Monday, January 16, 2017

Murder on the Nile—Lakewood Theatre Company—Lake Oswego, OR

Duplicitous Murder

The thriller was written by the Queen of mysteries herself, Agatha Christie, and this production is directed by Nancy McDonald, with assist from Laurence Overmire.  It is playing at their space, 368 S. State St. in Lake Oswego, through February 12th.  For more information go to their site at or call 503-635-3901.

If Ms. Christie be the Queen of mysteries then Sir Arthur Conan Doyle is certainly the King.  And their most famous detective creations, Hercule Poirot and Sherlock Holmes, are internationally recognized.  Films of their works are really too numerous to mention.  Death on the Nile, representing the adaptation of her novel, includes Poirot as the sleuth who sniffs out the plot, Peter Ustinov and David Suchet being him in two of these films.  But, oddly, in the play adaptation of her work, she eliminates him from the plot.  She also changes one of the murder victims from one character to another which, in examining the story, does make more sense.

And, on this shimmering ship of sly suspects, she keeps an international flavor to it, with the English, Scots, French, Germans, Americans, and Arabs all represented.  The time is 1937, the advent of WWII, on board the steamer, Lotus, on the Nile.  With us for the trip are, a honeymooning couple, the poor but charismatic groom, Simon (Chase Fulton) and the wealthy and rather demanding bride, Kay (Tiffany Groben); her French maid, Louise (Mamie Wilhelm), who is a bit snotty; Canon Pennefather (Gary L. Anderson), a reverend and guardian to Kay, forever petitioning monies for the poor from her; Jackie (Sarah Jane Fridlich), the former lover of Simon and ex-best friend to Kay, who has been relentlessly stalking them.

Also there is the Socialist American William Smith (Jacob Lee Smith), snubbing his nose at the rich and defending the common laborers of the world; Dr. Bessner (Scott Engdahl), a German medical man who resents the wealthy family that Kay belongs to and he feels they are corrupt; Helen (Lisa Knox) a very snobbish, rich socialite, who feels everybody is beneath her; her shy niece, Christina (Katie Mortemore), who is attracted to the American (and vice-versa); and various Arabs (Joshua D. Willis, Alec Cameron Lugo and Matthew Sepeda) aboard the ship to keep things running smoothly.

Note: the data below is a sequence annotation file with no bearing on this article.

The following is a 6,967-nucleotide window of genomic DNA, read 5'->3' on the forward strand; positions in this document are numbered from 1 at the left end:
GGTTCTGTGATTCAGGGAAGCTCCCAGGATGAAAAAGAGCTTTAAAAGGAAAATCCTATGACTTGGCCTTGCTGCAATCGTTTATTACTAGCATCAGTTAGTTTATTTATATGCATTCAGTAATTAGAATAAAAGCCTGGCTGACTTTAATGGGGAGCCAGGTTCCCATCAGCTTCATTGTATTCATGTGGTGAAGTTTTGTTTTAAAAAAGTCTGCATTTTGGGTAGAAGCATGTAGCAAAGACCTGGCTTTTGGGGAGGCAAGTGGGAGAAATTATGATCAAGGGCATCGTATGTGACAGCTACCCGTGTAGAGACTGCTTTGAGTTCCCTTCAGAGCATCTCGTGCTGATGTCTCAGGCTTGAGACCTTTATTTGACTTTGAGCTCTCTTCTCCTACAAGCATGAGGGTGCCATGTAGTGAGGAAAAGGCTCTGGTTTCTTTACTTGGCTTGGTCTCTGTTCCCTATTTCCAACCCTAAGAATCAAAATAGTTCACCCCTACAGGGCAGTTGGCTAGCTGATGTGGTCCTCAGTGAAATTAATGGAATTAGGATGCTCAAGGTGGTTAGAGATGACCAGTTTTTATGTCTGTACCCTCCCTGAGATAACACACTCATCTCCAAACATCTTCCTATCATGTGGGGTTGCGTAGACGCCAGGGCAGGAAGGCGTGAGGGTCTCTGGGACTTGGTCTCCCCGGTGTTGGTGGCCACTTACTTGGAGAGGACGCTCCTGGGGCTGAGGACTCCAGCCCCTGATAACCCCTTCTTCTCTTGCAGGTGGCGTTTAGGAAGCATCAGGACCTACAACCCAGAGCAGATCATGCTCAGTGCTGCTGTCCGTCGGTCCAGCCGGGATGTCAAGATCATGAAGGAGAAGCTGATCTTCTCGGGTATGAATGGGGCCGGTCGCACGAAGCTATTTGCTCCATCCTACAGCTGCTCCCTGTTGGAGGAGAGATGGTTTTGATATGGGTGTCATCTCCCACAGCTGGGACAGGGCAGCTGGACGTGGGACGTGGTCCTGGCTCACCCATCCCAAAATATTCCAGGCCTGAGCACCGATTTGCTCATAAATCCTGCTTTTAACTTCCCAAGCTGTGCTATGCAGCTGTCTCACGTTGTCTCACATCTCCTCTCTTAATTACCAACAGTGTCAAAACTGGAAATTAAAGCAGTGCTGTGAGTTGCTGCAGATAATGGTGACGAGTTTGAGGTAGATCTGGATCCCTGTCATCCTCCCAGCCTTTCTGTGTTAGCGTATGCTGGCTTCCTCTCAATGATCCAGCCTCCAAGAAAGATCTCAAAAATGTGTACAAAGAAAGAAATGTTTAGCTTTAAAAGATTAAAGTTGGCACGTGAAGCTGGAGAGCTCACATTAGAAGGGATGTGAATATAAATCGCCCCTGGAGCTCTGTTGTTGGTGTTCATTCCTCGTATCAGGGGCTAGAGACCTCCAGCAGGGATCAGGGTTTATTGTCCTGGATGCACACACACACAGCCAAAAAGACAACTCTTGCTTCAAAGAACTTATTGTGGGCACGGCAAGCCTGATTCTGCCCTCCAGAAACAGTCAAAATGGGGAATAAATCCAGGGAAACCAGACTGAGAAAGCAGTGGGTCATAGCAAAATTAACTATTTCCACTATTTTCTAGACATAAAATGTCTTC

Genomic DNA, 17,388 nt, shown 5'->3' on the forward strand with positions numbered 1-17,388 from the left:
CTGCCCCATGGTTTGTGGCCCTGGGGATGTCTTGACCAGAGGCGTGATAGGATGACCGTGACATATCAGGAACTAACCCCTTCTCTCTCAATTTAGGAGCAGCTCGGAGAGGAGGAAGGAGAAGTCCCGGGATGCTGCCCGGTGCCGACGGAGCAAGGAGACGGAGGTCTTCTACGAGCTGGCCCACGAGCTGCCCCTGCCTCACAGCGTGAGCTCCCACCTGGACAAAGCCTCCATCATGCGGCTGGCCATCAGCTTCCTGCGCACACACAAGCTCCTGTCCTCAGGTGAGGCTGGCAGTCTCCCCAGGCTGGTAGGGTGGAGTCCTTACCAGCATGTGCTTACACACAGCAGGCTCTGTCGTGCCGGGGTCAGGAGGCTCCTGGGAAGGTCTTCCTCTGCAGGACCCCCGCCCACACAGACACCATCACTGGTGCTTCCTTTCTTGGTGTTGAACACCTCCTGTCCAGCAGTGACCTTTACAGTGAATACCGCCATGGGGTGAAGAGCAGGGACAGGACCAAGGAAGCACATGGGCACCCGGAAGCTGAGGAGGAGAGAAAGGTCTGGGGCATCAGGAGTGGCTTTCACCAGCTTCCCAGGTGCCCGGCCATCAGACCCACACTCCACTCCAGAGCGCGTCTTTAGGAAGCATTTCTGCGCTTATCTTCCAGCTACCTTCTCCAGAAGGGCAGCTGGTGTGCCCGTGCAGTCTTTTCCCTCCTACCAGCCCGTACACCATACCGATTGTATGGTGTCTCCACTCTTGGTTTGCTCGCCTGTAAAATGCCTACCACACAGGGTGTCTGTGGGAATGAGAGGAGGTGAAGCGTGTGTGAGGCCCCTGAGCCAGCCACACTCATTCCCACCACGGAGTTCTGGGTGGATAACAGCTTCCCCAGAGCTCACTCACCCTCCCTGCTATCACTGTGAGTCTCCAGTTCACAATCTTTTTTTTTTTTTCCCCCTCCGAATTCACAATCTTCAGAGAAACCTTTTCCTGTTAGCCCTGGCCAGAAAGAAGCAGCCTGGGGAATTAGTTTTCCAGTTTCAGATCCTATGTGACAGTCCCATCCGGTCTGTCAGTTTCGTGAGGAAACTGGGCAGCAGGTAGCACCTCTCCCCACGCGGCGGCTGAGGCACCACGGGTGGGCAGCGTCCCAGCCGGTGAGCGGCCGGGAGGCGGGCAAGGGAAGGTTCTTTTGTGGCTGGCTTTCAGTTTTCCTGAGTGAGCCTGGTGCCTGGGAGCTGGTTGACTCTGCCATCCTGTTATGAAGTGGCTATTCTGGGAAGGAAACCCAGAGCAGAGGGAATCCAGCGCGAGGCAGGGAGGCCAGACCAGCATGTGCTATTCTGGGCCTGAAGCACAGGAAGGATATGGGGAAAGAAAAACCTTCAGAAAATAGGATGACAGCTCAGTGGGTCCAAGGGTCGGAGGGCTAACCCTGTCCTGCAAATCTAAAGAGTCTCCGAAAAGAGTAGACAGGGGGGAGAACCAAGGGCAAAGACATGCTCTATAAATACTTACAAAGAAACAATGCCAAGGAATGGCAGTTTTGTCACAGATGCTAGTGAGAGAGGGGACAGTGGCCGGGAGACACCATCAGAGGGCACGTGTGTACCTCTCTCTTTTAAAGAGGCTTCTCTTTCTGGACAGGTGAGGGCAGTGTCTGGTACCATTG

As you can see from the descriptions, they all have motives to resent each other, either because of class and social positions, political differences, personal animosities and, the always present “root of all evil,” greed.  Many of their stories, of course, are only “red herrings,” designed to throw you off the scent of who the murderer is, but they are done by an expert and so, to discover the culprit and how the killer did it, is always the challenge.  I admit, being a mystery buff myself, she can usually fool me.  Sometimes I can guess the who, but not the how or why.  Such is it with this case.  Happy Hunting!

Miss Christie, as with her novels, does have a habit of overwriting a bit, because her stories are so intricate, she feels she has to disguise and/or explain her conclusions to the nth degree, so that the brain does become a bit weary.  But such is the nature of her plots, which I happen to like.  McDonald has done a masterful job of keeping everything moving to the extent that you don’t feel stifled by actually being in only one room for the entire play. She has also cast well so that each of the characters are distinctly drawn.  And the spacious set by Max Ward and period costumes by Margaret Louise Chapman add immensely to the success of the production.  Also, my friend, Christine, who was one of two people who came with me, was born and bred in England and so, I asked her, as to the authenticity of the accents.  She and I both agreed that Mortemore (Katie), as the niece of Helen, with her Scot’s accent, was the most impressive.

The performances were all spot on.  Lewis as the reverend, having one of the more major roles, was very good at keeping the thread of the story going forward so that the audience is always on their toes as to who’s who and what’s what.  Knox was delicious at playing one of those ole biddies you love to hate.  And Fridlich, as the spurned lover, was good at traversing the map of emotions.  All in all, a solid cast in an intriguing show, just the kind of story you’d want for a wintry, cold evening enwrapped in a warm, cozy  space with friends.

I recommend this show.  If you do choose to see it, please tell them Dennis sent you.

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